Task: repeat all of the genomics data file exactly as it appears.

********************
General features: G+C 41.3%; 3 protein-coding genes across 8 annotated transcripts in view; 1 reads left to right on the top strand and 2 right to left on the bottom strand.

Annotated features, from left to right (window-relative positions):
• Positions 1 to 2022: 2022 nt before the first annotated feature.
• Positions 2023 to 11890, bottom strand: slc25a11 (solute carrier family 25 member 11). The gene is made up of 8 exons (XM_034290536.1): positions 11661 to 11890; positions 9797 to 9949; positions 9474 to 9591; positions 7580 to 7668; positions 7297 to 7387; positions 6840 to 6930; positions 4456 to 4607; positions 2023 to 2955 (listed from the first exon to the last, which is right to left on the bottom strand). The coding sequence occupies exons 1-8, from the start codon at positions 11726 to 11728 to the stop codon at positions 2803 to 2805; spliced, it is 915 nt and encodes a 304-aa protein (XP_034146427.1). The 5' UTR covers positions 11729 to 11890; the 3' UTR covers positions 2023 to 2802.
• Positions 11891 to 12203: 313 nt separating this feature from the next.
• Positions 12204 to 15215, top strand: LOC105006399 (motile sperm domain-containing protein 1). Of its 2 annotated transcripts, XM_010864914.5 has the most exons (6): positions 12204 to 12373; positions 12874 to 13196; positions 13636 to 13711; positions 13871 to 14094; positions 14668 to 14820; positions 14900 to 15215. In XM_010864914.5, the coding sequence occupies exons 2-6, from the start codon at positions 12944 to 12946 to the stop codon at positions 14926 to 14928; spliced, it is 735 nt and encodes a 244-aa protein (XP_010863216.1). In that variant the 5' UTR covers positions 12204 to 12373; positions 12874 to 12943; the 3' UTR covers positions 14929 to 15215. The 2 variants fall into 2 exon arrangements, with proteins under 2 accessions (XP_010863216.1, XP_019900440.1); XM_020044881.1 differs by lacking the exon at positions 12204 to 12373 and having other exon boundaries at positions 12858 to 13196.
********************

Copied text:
General features: G+C 41.3%; 3 protein-coding genes across 8 annotated transcripts in view; 1 reads left to right on the top strand and 2 right to left on the bottom strand.

Annotated features, from left to right (window-relative positions):
• Positions 1 to 2022: 2022 nt before the first annotated feature.
• Positions 2023 to 11890, bottom strand: slc25a11 (solute carrier family 25 member 11). The gene is made up of 8 exons (XM_034290536.1): positions 11661 to 11890; positions 9797 to 9949; positions 9474 to 9591; positions 7580 to 7668; positions 7297 to 7387; positions 6840 to 6930; positions 4456 to 4607; positions 2023 to 2955 (listed from the first exon to the last, which is right to left on the bottom strand). The coding sequence occupies exons 1-8, from the start codon at positions 11726 to 11728 to the stop codon at positions 2803 to 2805; spliced, it is 915 nt and encodes a 304-aa protein (XP_034146427.1). The 5' UTR covers positions 11729 to 11890; the 3' UTR covers positions 2023 to 2802.
• Positions 11891 to 12203: 313 nt separating this feature from the next.
• Positions 12204 to 15215, top strand: LOC105006399 (motile sperm domain-containing protein 1). Of its 2 annotated transcripts, XM_010864914.5 has the most exons (6): positions 12204 to 12373; positions 12874 to 13196; positions 13636 to 13711; positions 13871 to 14094; positions 14668 to 14820; positions 14900 to 15215. In XM_010864914.5, the coding sequence occupies exons 2-6, from the start codon at positions 12944 to 12946 to the stop codon at positions 14926 to 14928; spliced, it is 735 nt and encodes a 244-aa protein (XP_010863216.1). In that variant the 5' UTR covers positions 12204 to 12373; positions 12874 to 12943; the 3' UTR covers positions 14929 to 15215. The 2 variants fall into 2 exon arrangements, with proteins under 2 accessions (XP_010863216.1, XP_019900440.1); XM_020044881.1 differs by lacking the exon at positions 12204 to 12373 and having other exon boundaries at positions 12858 to 13196.